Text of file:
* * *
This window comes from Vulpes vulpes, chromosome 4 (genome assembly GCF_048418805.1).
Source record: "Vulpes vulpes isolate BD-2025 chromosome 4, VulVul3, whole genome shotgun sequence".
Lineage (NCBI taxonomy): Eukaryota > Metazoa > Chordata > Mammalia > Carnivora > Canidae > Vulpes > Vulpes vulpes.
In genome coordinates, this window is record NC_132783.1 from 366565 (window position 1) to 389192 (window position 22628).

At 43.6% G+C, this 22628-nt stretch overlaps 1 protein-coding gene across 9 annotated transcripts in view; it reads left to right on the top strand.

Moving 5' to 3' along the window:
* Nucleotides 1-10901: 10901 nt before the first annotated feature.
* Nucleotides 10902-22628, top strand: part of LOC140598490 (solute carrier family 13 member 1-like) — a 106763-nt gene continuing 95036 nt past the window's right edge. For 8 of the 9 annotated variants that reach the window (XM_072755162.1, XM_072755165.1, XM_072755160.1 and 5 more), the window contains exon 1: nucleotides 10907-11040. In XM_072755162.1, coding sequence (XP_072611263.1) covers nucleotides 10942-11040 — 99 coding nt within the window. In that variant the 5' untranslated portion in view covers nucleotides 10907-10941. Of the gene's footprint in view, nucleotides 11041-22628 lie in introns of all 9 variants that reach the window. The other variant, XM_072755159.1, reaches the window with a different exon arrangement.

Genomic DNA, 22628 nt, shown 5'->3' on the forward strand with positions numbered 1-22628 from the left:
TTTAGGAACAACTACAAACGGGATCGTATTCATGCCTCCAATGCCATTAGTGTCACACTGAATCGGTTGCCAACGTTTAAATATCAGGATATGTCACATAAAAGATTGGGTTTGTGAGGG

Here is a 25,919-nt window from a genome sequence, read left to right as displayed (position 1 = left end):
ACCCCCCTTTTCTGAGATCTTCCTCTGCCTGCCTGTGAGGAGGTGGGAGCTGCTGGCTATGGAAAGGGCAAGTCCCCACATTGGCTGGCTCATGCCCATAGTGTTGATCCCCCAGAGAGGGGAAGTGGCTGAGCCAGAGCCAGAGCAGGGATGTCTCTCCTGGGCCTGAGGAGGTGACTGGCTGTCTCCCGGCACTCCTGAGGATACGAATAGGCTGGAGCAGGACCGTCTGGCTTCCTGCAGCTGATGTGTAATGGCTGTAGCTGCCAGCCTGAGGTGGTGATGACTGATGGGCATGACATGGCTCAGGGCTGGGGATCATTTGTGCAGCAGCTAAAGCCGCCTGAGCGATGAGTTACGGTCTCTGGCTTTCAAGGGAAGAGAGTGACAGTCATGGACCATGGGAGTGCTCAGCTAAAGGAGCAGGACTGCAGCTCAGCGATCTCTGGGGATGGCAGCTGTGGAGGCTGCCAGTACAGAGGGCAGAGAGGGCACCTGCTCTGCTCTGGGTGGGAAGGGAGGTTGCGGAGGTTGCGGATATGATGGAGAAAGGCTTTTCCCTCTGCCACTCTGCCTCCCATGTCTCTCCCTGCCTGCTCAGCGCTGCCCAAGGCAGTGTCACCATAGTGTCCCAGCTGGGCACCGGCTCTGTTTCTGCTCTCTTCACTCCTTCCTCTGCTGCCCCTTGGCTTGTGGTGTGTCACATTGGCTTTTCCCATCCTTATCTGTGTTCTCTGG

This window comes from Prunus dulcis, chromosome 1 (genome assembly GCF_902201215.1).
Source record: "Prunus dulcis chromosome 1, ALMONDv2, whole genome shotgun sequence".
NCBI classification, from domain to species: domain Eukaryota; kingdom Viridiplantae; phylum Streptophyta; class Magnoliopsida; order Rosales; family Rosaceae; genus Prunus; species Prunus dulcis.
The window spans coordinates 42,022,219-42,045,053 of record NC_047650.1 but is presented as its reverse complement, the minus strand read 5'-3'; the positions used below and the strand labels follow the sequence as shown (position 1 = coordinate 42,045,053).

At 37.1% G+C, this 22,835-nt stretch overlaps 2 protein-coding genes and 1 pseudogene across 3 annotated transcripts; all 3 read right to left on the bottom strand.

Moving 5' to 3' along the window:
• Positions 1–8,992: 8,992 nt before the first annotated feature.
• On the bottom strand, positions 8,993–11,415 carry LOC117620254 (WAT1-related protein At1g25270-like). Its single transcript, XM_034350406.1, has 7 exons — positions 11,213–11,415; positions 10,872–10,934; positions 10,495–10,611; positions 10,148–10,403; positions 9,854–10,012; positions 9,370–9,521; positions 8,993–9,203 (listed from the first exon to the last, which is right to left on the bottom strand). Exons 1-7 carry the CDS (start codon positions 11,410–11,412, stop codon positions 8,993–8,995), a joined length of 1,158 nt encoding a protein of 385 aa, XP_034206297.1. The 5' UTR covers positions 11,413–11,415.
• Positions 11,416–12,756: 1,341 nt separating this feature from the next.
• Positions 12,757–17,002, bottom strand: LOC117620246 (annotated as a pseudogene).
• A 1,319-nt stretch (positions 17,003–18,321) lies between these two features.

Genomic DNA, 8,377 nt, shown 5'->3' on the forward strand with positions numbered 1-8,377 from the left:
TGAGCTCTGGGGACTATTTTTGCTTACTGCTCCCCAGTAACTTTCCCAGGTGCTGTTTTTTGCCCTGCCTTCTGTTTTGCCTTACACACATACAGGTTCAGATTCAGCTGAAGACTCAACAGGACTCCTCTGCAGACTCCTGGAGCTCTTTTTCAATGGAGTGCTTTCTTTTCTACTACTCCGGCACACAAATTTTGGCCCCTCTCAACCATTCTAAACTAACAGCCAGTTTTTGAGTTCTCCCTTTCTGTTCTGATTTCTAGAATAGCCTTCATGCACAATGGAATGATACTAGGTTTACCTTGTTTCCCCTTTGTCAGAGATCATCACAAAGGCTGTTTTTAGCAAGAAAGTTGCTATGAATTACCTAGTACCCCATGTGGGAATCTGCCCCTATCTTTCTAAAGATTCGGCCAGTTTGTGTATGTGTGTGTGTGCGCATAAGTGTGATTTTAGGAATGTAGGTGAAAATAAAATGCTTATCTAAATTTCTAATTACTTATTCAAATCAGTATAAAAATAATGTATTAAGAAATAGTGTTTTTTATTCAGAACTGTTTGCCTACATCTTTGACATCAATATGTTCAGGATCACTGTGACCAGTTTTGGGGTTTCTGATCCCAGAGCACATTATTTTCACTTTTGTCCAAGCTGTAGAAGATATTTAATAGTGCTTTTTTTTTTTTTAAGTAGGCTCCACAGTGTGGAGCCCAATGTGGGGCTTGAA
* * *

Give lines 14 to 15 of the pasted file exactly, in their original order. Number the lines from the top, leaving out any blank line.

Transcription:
Source record: "Prunus dulcis chromosome 1, ALMONDv2, whole genome shotgun sequence".
NCBI classification, from domain to species: domain Eukaryota; kingdom Viridiplantae; phylum Streptophyta; class Magnoliopsida; order Rosales; family Rosaceae; genus Prunus; species Prunus dulcis.